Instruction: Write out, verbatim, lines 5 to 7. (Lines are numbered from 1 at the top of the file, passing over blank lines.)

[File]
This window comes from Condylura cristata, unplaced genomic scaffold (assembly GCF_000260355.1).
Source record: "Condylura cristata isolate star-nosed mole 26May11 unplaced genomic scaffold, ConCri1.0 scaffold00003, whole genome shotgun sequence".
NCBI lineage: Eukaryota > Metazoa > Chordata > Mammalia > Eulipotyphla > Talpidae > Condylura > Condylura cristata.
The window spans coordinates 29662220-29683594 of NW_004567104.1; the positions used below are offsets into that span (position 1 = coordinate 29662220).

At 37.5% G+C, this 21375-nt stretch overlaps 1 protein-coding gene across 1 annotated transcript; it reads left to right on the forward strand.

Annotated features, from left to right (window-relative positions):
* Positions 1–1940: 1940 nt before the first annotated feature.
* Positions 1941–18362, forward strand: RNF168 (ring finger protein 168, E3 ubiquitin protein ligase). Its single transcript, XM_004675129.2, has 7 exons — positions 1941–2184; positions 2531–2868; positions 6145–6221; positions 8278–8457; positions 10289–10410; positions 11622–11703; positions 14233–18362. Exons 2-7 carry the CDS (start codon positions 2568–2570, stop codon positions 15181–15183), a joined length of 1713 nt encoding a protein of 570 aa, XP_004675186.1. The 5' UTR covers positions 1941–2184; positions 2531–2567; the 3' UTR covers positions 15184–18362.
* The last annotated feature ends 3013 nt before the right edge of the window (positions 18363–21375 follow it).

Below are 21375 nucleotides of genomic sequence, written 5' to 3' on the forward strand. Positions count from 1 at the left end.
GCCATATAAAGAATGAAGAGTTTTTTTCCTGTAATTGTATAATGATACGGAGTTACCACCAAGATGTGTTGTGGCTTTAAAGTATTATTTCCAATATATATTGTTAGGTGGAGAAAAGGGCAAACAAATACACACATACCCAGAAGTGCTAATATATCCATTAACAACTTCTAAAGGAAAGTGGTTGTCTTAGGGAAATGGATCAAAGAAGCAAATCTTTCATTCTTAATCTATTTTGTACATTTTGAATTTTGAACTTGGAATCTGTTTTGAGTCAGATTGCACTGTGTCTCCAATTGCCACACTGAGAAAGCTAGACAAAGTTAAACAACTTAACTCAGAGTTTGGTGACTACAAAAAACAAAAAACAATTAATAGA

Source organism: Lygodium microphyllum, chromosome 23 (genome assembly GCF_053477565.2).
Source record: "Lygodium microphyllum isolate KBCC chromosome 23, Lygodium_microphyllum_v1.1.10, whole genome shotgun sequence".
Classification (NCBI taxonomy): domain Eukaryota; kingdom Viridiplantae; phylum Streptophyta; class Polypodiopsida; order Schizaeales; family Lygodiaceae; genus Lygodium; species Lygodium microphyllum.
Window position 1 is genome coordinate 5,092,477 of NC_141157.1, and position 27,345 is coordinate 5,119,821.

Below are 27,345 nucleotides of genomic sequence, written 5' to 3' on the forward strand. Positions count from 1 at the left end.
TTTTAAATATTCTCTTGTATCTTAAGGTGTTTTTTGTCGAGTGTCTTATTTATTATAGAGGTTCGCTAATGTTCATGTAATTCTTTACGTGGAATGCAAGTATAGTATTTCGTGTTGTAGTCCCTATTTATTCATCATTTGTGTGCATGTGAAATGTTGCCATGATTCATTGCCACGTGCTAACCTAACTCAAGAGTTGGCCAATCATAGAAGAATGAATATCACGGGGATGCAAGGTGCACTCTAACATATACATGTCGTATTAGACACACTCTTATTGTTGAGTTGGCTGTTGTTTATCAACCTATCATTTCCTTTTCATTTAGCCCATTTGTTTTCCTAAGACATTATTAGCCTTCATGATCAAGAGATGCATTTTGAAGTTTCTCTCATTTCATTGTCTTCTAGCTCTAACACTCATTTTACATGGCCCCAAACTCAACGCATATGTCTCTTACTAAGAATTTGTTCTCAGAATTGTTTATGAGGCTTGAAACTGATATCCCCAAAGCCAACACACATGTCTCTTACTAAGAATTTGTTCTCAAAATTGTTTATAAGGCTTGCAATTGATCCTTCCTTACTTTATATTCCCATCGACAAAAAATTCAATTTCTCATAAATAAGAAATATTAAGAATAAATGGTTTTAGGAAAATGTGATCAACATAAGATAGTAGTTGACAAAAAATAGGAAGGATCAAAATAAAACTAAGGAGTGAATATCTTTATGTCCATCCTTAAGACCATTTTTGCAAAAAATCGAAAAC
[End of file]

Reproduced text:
At 37.5% G+C, this 21375-nt stretch overlaps 1 protein-coding gene across 1 annotated transcript; it reads left to right on the forward strand.

Annotated features, from left to right (window-relative positions):
* Positions 1–1940: 1940 nt before the first annotated feature.